1. First, well-done, all in all, but especially ‘If it’s valuable to know, new data will flow.’ It’s a wonderful expression that deserves highlighting and re-circulating.
    Your way of distinguishing information from data makes immediate sense: ‘When we discover some set of information might be valuable, we turn that information into data.’ It also generates a corollary – “the most interesting bits of information”, are worth more.
    But we also need to consider the accuracy resulting from the transfer. On the Big Data end of the information spectrum ‘interest’ (hence, value) is extracted algorithmically, a process perpetually plagued with improving its woefully wasteful results.
    On the other data terminus, however, is Small (personal) Data, which deserves attention because it efficiently targets the most accurate information source – the individuals themselves. And within that domain is a specific subset that is (in exactly the way you use the term) clearly ‘interesting’ if measured by keen demand from merchants, and thus valuable. I’m referring to purchasing intent data, and more specifically to the comprehensive quartet – what, which (brands), when and where – that defines a buyer’s aspiration to acquire. Monetizing that data is a challenge I’m in the midst of thinking about, so this is a timely post which inspired this longer than usual comment.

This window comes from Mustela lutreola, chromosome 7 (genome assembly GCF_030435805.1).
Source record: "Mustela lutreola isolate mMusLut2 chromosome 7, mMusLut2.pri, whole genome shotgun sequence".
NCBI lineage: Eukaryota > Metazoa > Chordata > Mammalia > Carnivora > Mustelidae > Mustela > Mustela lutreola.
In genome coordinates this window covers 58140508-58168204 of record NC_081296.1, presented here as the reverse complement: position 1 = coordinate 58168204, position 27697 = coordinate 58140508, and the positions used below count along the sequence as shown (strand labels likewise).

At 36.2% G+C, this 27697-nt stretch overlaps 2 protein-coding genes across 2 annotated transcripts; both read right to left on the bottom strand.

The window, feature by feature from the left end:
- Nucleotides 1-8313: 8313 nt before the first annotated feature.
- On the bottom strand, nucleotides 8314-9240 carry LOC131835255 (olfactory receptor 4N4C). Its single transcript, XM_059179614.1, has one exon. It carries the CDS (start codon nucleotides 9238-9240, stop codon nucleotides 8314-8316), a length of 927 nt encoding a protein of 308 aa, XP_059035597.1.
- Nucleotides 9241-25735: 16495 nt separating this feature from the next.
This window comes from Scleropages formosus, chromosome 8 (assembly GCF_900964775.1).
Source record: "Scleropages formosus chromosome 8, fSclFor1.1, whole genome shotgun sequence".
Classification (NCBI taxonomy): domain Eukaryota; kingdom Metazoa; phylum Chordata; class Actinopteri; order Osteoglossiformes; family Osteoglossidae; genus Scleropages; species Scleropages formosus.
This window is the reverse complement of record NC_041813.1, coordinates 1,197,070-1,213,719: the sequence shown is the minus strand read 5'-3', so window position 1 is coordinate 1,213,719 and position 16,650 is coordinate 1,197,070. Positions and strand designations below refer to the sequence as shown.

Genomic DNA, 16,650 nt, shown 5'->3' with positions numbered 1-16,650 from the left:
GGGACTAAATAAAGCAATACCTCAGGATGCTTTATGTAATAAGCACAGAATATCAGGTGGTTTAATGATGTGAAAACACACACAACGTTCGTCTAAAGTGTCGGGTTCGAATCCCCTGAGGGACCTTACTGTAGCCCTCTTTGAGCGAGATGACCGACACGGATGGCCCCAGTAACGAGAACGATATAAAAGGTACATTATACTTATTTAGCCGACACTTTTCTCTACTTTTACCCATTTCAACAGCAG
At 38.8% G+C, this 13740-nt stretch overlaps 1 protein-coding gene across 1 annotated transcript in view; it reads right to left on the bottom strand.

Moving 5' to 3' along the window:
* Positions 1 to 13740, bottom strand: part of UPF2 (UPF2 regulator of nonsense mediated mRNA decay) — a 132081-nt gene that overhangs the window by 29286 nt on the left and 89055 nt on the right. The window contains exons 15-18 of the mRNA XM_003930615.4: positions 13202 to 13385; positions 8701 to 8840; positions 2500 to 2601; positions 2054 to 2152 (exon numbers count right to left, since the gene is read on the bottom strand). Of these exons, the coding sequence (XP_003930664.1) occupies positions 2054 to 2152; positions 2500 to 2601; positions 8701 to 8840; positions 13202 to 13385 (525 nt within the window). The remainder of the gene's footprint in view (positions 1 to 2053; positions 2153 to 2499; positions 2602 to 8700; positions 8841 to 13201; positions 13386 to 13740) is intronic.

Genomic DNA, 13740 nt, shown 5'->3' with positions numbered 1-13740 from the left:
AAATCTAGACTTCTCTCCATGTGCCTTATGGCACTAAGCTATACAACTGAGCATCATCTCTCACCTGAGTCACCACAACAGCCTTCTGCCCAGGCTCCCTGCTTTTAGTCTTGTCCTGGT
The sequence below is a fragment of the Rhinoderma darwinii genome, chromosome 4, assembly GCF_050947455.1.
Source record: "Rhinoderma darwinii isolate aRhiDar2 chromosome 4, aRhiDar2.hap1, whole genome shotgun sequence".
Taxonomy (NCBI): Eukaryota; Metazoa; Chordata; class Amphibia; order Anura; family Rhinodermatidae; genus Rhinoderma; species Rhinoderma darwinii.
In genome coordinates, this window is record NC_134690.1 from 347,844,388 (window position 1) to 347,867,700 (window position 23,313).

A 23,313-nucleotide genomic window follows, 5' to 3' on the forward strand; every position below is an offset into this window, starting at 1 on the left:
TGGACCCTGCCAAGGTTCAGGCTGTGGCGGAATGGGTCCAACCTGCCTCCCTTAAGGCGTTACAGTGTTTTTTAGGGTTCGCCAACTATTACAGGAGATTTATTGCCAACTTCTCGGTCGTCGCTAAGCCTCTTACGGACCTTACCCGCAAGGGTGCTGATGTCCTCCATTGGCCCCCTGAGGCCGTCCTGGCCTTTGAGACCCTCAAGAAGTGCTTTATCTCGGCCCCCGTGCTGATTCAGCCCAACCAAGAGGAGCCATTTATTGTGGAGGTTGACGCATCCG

Of course, a ‘database of intentions’ is a topic you’ve given considerable attention to in the past, identifying the term in your book ‘Search’ and how it fueled Google’s revenue stream. Although that is common knowledge now, it was an insight few had recognized during the time the book exposed it.
    So I imagine you would appreciate how much more valuable such ‘intent’ information if it were controlled by the individuals who originally created, deservedly owned, and thus rightfully profited from it? The added value ( and there is a remarkable amount of it) coming from merchants eager to put such useful data to work in closing sales (since it is inarguably magnitudes more efficient than broadcasting).
    My own efforts are inspired by the recently growing recognition of the Vendor Relationship (VRM) initiative, which advocates a consumer-centric and demand-driven commerce, also appropriately referred to as ‘intentcasting’ to distinguish it from the broadcasting prevalent today. As this market space is both immense and imminent, readers may be interested that succinct overviews of the Personal Data/ VRM market from different perspectives are located (original sources) at Personal Data: The Emergence of a New Asset Class , an informative one-page executive summary from the respected World Economic Forum. Also the main VRM site is at; or the just published and aptly titled book, The Intention Economy: When Customers Take Charge, by the founder of the movement, Doc Searls; or his recent WSJ piece, The Customer as a God – WSJ.
    Nathan Schor

  2. Cows are information? I thought it was antelope that were information? But does the data from the cow inform the rancher? So now the rancher has useful information FROM the data? Thus, the data precedes the information.